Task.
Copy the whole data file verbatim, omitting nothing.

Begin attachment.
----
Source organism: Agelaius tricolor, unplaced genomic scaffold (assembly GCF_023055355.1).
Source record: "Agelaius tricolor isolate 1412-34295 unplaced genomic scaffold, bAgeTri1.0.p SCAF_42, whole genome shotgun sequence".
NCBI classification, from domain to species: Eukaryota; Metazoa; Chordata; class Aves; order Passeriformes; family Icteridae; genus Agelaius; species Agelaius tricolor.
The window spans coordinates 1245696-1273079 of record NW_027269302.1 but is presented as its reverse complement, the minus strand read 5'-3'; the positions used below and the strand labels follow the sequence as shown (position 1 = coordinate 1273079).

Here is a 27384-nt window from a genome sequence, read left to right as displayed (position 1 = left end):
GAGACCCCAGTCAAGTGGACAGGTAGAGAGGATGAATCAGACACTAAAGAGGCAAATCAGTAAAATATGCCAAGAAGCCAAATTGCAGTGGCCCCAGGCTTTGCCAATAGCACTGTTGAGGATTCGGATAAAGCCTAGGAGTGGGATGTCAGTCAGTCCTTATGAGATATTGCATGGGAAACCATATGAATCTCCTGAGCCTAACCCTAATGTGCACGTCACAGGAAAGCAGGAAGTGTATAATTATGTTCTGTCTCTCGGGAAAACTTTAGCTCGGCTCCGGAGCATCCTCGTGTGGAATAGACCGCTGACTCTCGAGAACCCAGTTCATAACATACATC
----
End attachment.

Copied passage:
Source organism: Agelaius tricolor, unplaced genomic scaffold (assembly GCF_023055355.1).
Source record: "Agelaius tricolor isolate 1412-34295 unplaced genomic scaffold, bAgeTri1.0.p SCAF_42, whole genome shotgun sequence".
NCBI classification, from domain to species: Eukaryota; Metazoa; Chordata; class Aves; order Passeriformes; family Icteridae; genus Agelaius; species Agelaius tricolor.
The window spans coordinates 1245696-1273079 of record NW_027269302.1 but is presented as its reverse complement, the minus strand read 5'-3'; the positions used below and the strand labels follow the sequence as shown (position 1 = coordinate 1273079).

Here is a 27384-nt window from a genome sequence, read left to right as displayed (position 1 = left end):
GAGACCCCAGTCAAGTGGACAGGTAGAGAGGATGAATCAGACACTAAAGAGGCAAATCAGTAAAATATGCCAAGAAGCCAAATTGCAGTGGCCCCAGGCTTTGCCAATAGCACTGTTGAGGATTCGGATAAAGCCTAGGAGTGGGATGTCAGTCAGTCCTTATGAGATATTGCATGGGAAACCATATGAATCTCCTGAGCCTAACCCTAATGTGCACGTCACAGGAAAGCAGGAAGTGTATAATTATGTTCTGTCTCTCGGGAAAACTTTAGCTCGGCTCCGGAGCATCCTCGTGTGGAATAGACCGCTGACTCTCGAGAACCCAGTTCATAACATACATC